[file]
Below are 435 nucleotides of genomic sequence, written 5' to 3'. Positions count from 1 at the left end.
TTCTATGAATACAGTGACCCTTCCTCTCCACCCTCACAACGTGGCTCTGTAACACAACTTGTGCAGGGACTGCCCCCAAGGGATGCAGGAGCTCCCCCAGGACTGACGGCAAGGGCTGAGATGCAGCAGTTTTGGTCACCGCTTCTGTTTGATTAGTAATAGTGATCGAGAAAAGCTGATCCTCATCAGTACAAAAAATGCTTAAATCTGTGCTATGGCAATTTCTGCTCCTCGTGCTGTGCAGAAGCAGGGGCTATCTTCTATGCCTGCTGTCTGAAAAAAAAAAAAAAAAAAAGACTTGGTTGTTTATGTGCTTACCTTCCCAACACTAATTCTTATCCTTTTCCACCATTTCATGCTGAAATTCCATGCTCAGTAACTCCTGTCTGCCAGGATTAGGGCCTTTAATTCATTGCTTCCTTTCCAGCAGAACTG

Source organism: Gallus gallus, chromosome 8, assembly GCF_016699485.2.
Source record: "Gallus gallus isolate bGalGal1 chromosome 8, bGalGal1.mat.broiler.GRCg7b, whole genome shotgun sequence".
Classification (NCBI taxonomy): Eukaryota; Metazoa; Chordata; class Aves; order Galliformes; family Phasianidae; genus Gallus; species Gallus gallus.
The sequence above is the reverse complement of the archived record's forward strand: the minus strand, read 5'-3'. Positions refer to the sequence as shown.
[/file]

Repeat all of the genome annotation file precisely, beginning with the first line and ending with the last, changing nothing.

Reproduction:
Below are 435 nucleotides of genomic sequence, written 5' to 3'. Positions count from 1 at the left end.
TTCTATGAATACAGTGACCCTTCCTCTCCACCCTCACAACGTGGCTCTGTAACACAACTTGTGCAGGGACTGCCCCCAAGGGATGCAGGAGCTCCCCCAGGACTGACGGCAAGGGCTGAGATGCAGCAGTTTTGGTCACCGCTTCTGTTTGATTAGTAATAGTGATCGAGAAAAGCTGATCCTCATCAGTACAAAAAATGCTTAAATCTGTGCTATGGCAATTTCTGCTCCTCGTGCTGTGCAGAAGCAGGGGCTATCTTCTATGCCTGCTGTCTGAAAAAAAAAAAAAAAAAAAGACTTGGTTGTTTATGTGCTTACCTTCCCAACACTAATTCTTATCCTTTTCCACCATTTCATGCTGAAATTCCATGCTCAGTAACTCCTGTCTGCCAGGATTAGGGCCTTTAATTCATTGCTTCCTTTCCAGCAGAACTG

Source organism: Gallus gallus, chromosome 8, assembly GCF_016699485.2.
Source record: "Gallus gallus isolate bGalGal1 chromosome 8, bGalGal1.mat.broiler.GRCg7b, whole genome shotgun sequence".
Classification (NCBI taxonomy): Eukaryota; Metazoa; Chordata; class Aves; order Galliformes; family Phasianidae; genus Gallus; species Gallus gallus.
The sequence above is the reverse complement of the archived record's forward strand: the minus strand, read 5'-3'. Positions refer to the sequence as shown.